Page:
Amaranth: Modern Prospects for an Ancient Crop (BOSTID, 1984, 74 p.)[edit | edit source]
Production[edit | edit source]
Amaranths are usually seeded directly into the field. On rare occasion, vegetable amaranths are transplanted to the field as seedlings when they reach the stage of bearing four true leaves. Seeding density depends on the method of harvest anticipated. Preliminary density trials indicate that' for many Amaranthus hypochondriacus and Amaranthus cruentus cultivars, 320,000 plants per hectare is an acceptable density for yield as well as for stand management. Vegetable amaranths are often grown with densities up to 100 plants per m2.
Seedbeds should be of good filth, well drained, and fairly level to help prevent rain from washing away the tiny seeds or seedlings. Seeds must be planted no more than I cm deep, and the seedbeds must have fine soil without large clods. Rain falling on this type of seedbed can cause the soil to form a crust that inhibits germination.
Once the stand is established, maintenance is relatively easy. The broad leaves and erect habit quickly create a closed canopy, making understory weeds only a minor problem under most conditions.
Grain amaranths can be mechanically weeded until the canopy closes. Most types of grain amaranth mature in 4-5 months. They mature more quickly in monsoonal areas. However, in some highland regions maturing may take as long as 10 months.
A few varieties selected in Pennsylvania are now sufficiently uniform to be machine harvested, but most are not. The main difficulty in mechanical harvesting is that the central flower head matures and dries out while the numerous inflorescences on lower side branches are still moist. High-density planting modifies plant structure to a point where a single seedhead is formed, and this makes mechanical harvest more efficient. Selection and breeding of new varieties that are adapted to mechanical harvest is now in progress. To avoid the problem of nonuniform maturity the grain amaranth now produced in Latin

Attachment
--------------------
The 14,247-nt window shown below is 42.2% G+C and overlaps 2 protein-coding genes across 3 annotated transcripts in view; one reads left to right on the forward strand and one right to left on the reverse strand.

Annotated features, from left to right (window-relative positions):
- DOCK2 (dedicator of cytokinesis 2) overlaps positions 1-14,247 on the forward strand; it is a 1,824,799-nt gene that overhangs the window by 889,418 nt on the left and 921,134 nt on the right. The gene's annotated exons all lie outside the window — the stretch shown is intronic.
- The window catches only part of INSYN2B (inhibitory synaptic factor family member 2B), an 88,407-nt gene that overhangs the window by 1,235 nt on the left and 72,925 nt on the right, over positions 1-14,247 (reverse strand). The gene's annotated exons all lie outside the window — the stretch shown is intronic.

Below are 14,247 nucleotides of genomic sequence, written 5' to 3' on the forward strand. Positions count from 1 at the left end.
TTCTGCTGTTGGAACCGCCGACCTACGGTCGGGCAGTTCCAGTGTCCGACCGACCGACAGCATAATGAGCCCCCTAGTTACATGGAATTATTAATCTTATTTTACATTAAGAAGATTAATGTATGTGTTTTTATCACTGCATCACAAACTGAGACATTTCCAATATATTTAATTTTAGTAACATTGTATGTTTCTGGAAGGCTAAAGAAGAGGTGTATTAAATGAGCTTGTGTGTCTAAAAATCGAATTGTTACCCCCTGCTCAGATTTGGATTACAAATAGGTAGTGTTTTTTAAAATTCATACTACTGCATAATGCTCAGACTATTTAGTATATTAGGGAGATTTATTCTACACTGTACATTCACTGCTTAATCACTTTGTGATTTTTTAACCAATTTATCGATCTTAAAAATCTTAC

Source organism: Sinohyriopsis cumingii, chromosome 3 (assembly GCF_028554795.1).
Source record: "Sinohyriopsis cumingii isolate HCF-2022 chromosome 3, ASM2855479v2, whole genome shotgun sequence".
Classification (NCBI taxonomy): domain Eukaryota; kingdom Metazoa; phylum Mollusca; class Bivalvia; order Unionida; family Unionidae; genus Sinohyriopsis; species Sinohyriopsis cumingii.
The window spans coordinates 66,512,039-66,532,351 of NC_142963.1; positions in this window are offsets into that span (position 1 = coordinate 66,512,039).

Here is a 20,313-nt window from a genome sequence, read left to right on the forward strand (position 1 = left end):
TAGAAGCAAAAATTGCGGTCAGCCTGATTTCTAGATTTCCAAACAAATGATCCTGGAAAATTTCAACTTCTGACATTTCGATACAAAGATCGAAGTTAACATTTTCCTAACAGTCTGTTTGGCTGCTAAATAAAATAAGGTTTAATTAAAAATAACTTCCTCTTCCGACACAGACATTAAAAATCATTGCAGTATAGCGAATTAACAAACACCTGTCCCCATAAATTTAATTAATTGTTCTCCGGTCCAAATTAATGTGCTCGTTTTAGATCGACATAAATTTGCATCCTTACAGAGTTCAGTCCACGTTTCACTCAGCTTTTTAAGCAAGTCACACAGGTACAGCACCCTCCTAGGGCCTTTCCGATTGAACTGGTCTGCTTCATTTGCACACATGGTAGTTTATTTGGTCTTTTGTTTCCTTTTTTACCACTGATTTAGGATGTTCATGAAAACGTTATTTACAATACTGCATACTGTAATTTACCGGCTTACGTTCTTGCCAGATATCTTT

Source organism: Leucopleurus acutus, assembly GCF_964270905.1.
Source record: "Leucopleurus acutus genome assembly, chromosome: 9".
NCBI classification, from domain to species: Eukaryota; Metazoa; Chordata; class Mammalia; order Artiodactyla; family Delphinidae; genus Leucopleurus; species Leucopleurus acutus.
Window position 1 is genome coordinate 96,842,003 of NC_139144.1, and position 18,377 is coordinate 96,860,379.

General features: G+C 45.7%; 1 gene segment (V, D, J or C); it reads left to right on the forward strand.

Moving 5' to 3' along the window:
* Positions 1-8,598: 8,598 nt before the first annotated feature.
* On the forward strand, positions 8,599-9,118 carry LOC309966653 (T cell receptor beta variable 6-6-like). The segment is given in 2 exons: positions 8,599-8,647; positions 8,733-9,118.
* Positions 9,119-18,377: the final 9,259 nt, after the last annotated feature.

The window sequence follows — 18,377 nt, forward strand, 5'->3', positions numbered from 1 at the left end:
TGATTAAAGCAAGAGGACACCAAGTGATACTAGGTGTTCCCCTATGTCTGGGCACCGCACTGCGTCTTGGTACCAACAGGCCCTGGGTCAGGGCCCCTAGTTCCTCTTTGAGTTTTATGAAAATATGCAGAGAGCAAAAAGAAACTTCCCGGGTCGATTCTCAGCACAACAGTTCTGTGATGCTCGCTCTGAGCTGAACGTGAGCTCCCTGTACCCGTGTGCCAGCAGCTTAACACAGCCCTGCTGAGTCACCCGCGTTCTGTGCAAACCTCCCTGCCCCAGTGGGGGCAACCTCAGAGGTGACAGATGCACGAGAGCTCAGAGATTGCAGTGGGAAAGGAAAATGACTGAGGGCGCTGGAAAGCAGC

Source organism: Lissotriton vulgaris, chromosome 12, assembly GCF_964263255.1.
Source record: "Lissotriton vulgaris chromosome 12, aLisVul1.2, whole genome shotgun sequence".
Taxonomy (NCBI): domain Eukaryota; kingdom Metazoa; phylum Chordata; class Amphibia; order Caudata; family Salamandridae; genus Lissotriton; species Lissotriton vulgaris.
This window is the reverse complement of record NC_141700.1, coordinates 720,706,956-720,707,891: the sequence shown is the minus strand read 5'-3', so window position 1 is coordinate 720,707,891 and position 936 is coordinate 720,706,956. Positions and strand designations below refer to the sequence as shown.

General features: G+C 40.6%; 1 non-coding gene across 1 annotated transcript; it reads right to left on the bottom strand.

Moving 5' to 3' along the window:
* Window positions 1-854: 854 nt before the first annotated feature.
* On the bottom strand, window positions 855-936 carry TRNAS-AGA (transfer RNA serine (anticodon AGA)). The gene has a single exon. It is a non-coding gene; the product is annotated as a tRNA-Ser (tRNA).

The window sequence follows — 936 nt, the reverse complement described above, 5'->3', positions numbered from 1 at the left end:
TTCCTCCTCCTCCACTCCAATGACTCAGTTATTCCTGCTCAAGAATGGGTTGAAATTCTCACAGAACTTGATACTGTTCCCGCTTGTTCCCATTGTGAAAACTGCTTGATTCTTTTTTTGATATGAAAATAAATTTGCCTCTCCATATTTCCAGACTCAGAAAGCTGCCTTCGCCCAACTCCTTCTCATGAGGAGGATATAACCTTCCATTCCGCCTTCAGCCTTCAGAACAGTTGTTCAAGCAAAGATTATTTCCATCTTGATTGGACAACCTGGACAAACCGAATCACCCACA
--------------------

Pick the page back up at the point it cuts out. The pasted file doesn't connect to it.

America and South Asia is hand harvested. It is then dried in the sun and threshed and winnowed by hand. The small seed size makes cleaning awkward. However, winnowing is not too difficult, since the seed is heavier than the chaff.
Insect problems are not well documented. In Pennsylvania the lygus bug (Lygus lineolaris) has severely damaged grain amaranth yields by piercing the developing seed and sucking out the juices. Amaranthus cruentus (white-seeded types) seem more susceptible to damage than Amaranthus hypochondriacus. Leaf-miners have also been found on both grain and vegetable amaranth. In Lucknow, India, serious damage to both grain and vegetable types has often been caused by spider mites. In India the stem weevil (Lixus truncatulus) is a major pest of amaranth; its grubs damage foliage and roots and cause the plants to wilt. Leaf rotters (Hymenia recurvalis) also cause considerable damage during rainy seasons.
Seedbeds should be guarded against ants and termites, which often carry away all the seeds.
More study is needed of diseases on both vegetable- and grain-type amaranths. The soil fungus Alternaria alternantherae causes much leaf damage and drastically reduces plant vigor. However, only Amaranthus caudatus has so far proved susceptible to this disease in Pennsylvania. A similar blight disease of leaves and flowers, caused by Alternaria amaranthi (Peck.), has been reported on Amaranthus hypochondriacus in India. White rust, caused by Albiyo bliti, in which white pustules on the underside of the leaves reduce the market appeal of vegetable amaranth, is also common in South India.
There is evidence that a foliar disease (or perhaps air pollution) affects Amaranthus cruentus in the United States. Leaf and stem diseases caused by mycoplasms have been identified in Peru, and great differences in susceptibility between lines have been noted.